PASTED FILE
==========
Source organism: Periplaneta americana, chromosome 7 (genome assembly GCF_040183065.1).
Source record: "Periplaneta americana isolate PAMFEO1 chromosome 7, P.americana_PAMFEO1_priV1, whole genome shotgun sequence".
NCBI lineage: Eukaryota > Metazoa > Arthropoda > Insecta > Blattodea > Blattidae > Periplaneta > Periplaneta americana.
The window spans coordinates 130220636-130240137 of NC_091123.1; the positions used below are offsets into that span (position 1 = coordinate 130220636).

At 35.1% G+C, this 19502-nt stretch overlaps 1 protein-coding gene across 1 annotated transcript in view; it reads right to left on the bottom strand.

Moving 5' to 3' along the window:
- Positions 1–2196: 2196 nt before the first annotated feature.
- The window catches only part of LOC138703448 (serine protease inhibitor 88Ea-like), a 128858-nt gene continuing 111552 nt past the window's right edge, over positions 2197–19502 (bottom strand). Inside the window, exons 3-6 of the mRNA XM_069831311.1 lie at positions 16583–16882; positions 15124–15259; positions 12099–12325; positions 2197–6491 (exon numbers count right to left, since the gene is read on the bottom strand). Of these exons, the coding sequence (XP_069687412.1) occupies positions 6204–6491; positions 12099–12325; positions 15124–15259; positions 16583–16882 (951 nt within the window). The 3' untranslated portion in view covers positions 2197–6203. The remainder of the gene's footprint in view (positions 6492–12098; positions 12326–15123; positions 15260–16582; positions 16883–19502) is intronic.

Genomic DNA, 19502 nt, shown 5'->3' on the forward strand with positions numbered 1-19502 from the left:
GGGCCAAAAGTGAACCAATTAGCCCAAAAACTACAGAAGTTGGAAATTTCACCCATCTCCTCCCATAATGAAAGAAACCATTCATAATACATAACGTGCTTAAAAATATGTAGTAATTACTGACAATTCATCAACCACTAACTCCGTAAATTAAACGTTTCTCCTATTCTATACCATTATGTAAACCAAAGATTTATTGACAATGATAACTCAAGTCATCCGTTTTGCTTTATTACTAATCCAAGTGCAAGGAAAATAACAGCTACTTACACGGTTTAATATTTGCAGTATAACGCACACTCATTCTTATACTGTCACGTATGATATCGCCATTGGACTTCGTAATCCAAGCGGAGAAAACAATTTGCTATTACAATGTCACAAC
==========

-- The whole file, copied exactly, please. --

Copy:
Source organism: Periplaneta americana, chromosome 7 (genome assembly GCF_040183065.1).
Source record: "Periplaneta americana isolate PAMFEO1 chromosome 7, P.americana_PAMFEO1_priV1, whole genome shotgun sequence".
NCBI lineage: Eukaryota > Metazoa > Arthropoda > Insecta > Blattodea > Blattidae > Periplaneta > Periplaneta americana.
The window spans coordinates 130220636-130240137 of NC_091123.1; the positions used below are offsets into that span (position 1 = coordinate 130220636).

At 35.1% G+C, this 19502-nt stretch overlaps 1 protein-coding gene across 1 annotated transcript in view; it reads right to left on the bottom strand.

Moving 5' to 3' along the window:
- Positions 1–2196: 2196 nt before the first annotated feature.
- The window catches only part of LOC138703448 (serine protease inhibitor 88Ea-like), a 128858-nt gene continuing 111552 nt past the window's right edge, over positions 2197–19502 (bottom strand). Inside the window, exons 3-6 of the mRNA XM_069831311.1 lie at positions 16583–16882; positions 15124–15259; positions 12099–12325; positions 2197–6491 (exon numbers count right to left, since the gene is read on the bottom strand). Of these exons, the coding sequence (XP_069687412.1) occupies positions 6204–6491; positions 12099–12325; positions 15124–15259; positions 16583–16882 (951 nt within the window). The 3' untranslated portion in view covers positions 2197–6203. The remainder of the gene's footprint in view (positions 6492–12098; positions 12326–15123; positions 15260–16582; positions 16883–19502) is intronic.

Genomic DNA, 19502 nt, shown 5'->3' on the forward strand with positions numbered 1-19502 from the left:
GGGCCAAAAGTGAACCAATTAGCCCAAAAACTACAGAAGTTGGAAATTTCACCCATCTCCTCCCATAATGAAAGAAACCATTCATAATACATAACGTGCTTAAAAATATGTAGTAATTACTGACAATTCATCAACCACTAACTCCGTAAATTAAACGTTTCTCCTATTCTATACCATTATGTAAACCAAAGATTTATTGACAATGATAACTCAAGTCATCCGTTTTGCTTTATTACTAATCCAAGTGCAAGGAAAATAACAGCTACTTACACGGTTTAATATTTGCAGTATAACGCACACTCATTCTTATACTGTCACGTATGATATCGCCATTGGACTTCGTAATCCAAGCGGAGAAAACAATTTGCTATTACAATGTCACAAC